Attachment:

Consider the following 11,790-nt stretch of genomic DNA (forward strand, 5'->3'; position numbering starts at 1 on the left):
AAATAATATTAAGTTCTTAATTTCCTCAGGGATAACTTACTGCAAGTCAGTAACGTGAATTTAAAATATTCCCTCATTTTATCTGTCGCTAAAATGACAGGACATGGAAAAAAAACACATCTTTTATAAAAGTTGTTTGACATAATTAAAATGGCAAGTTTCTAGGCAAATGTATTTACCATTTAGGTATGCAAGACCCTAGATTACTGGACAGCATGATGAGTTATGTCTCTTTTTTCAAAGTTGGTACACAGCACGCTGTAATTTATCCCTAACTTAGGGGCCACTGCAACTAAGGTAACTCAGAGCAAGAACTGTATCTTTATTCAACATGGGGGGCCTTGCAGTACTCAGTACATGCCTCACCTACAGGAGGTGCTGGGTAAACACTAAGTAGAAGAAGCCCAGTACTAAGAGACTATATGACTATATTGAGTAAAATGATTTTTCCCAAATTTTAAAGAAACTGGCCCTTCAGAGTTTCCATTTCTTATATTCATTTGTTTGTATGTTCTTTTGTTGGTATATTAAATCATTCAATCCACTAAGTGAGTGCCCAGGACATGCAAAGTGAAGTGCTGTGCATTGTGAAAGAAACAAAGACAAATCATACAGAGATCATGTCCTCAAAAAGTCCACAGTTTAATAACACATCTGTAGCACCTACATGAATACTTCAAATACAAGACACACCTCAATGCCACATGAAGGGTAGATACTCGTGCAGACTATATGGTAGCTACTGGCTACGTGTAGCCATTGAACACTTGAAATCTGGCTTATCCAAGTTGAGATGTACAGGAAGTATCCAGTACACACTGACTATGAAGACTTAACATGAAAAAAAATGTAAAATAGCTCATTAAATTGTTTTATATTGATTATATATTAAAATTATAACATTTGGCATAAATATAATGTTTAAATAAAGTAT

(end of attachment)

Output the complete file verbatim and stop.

Consider the following 11,790-nt stretch of genomic DNA (forward strand, 5'->3'; position numbering starts at 1 on the left):
AAATAATATTAAGTTCTTAATTTCCTCAGGGATAACTTACTGCAAGTCAGTAACGTGAATTTAAAATATTCCCTCATTTTATCTGTCGCTAAAATGACAGGACATGGAAAAAAAACACATCTTTTATAAAAGTTGTTTGACATAATTAAAATGGCAAGTTTCTAGGCAAATGTATTTACCATTTAGGTATGCAAGACCCTAGATTACTGGACAGCATGATGAGTTATGTCTCTTTTTTCAAAGTTGGTACACAGCACGCTGTAATTTATCCCTAACTTAGGGGCCACTGCAACTAAGGTAACTCAGAGCAAGAACTGTATCTTTATTCAACATGGGGGGCCTTGCAGTACTCAGTACATGCCTCACCTACAGGAGGTGCTGGGTAAACACTAAGTAGAAGAAGCCCAGTACTAAGAGACTATATGACTATATTGAGTAAAATGATTTTTCCCAAATTTTAAAGAAACTGGCCCTTCAGAGTTTCCATTTCTTATATTCATTTGTTTGTATGTTCTTTTGTTGGTATATTAAATCATTCAATCCACTAAGTGAGTGCCCAGGACATGCAAAGTGAAGTGCTGTGCATTGTGAAAGAAACAAAGACAAATCATACAGAGATCATGTCCTCAAAAAGTCCACAGTTTAATAACACATCTGTAGCACCTACATGAATACTTCAAATACAAGACACACCTCAATGCCACATGAAGGGTAGATACTCGTGCAGACTATATGGTAGCTACTGGCTACGTGTAGCCATTGAACACTTGAAATCTGGCTTATCCAAGTTGAGATGTACAGGAAGTATCCAGTACACACTGACTATGAAGACTTAACATGAAAAAAAATGTAAAATAGCTCATTAAATTGTTTTATATTGATTATATATTAAAATTATAACATTTGGCATAAATATAATGTTTAAATAAAGTAT